From Biology-Online Dictionary | Biology-Online Dictionary


1. To make safe; to procure the safety of; to preserve from injury, destruction, or evil of any kind; to rescue from impending danger; as, to save a house from the flames. God save all this fair company. (Chaucer) He cried, saying, lord, save me. (Matt. Xiv. 30) Thou hast . . . Quitted all to save A world from utter loss. (milton)

2. Specifically, to deliver from and its penalty; to rescue from a state of condemnation and spiritual death, and bring into a state of spiritual life. Christ Jesus came into the world to save sinners. (1 Tim. I. 15)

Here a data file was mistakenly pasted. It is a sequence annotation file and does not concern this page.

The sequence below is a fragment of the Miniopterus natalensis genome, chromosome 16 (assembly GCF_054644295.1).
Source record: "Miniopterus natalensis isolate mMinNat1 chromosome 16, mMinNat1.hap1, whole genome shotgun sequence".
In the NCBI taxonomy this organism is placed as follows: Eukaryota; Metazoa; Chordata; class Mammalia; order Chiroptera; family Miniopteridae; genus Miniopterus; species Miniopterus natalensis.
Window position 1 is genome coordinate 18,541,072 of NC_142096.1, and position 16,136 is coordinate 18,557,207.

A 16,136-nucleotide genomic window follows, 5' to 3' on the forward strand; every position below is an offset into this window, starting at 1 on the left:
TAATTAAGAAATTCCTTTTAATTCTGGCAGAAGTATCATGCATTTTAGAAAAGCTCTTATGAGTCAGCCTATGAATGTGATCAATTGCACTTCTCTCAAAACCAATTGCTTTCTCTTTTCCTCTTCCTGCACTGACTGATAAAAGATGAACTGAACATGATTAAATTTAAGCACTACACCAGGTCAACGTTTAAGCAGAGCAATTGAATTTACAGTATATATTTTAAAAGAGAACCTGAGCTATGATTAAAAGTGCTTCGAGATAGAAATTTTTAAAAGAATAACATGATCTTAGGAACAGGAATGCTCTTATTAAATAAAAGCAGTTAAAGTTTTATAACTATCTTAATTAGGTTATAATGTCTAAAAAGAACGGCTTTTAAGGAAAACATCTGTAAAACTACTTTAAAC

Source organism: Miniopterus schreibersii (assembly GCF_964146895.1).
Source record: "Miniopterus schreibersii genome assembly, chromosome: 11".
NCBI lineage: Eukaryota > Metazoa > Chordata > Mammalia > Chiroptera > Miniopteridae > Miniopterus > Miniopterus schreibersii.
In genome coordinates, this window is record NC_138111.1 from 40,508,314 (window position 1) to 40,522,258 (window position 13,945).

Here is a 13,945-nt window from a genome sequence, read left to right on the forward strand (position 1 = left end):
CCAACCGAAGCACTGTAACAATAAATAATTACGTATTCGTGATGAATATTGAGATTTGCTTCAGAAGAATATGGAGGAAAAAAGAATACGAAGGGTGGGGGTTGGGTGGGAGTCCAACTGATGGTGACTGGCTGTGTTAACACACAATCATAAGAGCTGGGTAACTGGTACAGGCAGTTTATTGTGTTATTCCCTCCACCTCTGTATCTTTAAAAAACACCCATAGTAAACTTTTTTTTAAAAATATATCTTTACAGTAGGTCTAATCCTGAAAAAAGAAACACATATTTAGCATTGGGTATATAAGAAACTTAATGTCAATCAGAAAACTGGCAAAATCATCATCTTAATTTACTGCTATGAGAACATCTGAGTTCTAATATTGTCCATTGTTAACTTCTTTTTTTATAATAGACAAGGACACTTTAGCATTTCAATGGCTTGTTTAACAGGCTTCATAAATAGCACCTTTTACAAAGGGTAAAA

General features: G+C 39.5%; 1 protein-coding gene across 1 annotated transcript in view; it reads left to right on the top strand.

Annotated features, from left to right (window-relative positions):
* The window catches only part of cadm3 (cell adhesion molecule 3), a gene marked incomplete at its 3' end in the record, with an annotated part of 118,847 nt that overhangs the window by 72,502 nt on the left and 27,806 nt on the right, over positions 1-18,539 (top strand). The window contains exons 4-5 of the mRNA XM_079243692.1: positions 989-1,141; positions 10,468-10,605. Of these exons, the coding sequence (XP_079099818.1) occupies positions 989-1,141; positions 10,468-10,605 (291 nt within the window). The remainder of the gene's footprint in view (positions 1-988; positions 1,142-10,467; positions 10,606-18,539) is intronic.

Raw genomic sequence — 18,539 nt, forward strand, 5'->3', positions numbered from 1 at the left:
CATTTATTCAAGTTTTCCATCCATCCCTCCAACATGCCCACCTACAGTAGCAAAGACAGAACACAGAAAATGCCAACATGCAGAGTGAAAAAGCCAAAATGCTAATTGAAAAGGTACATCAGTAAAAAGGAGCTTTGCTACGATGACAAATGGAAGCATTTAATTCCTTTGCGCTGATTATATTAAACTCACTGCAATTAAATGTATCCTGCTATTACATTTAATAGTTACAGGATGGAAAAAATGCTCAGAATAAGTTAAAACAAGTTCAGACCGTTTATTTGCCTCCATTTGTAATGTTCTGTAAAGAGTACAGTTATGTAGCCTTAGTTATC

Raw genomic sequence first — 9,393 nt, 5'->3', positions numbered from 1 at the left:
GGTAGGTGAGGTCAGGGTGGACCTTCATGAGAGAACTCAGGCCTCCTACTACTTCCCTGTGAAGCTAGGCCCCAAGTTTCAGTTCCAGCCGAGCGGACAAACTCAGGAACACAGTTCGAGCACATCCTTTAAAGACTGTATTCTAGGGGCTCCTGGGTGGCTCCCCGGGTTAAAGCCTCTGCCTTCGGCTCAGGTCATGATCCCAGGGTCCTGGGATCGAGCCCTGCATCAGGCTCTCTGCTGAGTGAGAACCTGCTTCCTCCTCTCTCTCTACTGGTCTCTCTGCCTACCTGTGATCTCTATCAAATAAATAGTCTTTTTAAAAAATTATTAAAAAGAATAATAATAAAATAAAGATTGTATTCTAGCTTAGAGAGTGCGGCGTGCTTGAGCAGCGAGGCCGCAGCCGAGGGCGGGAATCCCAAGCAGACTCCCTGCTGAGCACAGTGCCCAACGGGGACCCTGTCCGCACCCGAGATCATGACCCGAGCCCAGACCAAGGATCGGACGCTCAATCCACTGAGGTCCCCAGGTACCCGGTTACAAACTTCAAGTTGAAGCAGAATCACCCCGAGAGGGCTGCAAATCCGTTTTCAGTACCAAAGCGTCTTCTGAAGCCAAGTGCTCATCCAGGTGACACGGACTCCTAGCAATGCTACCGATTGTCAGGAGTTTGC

3. To keep from being spent or lost; to secure from waste or expenditure; to lay up; to reserve. Now save a nation, and now save a groat. (pope)

4. To rescue from something undesirable or hurtful; to prevent from doing something; to spare. I'll save you That labour, sir. All's now done. (Shak)

5. To hinder from doing, suffering, or happening; to obviate the necessity of; to prevent; to spare. Will you not speak to save a lady's blush? (Dryden)

6. To hold possession or use of; to escape loss of. Just saving the tide, and putting in a stock of merit. (swift) To save appearance, to preserve a decent outside; to avoid exposure of a discreditable state of things.

Synonym: To preserve, rescue, deliver, protect, spare, reserve, prevent.

Origin: OE. Saven, sauven, salven, OF. Salver, sauver, F. Sauver, L. Salvare, fr. Salvus saved, safe. See Safe.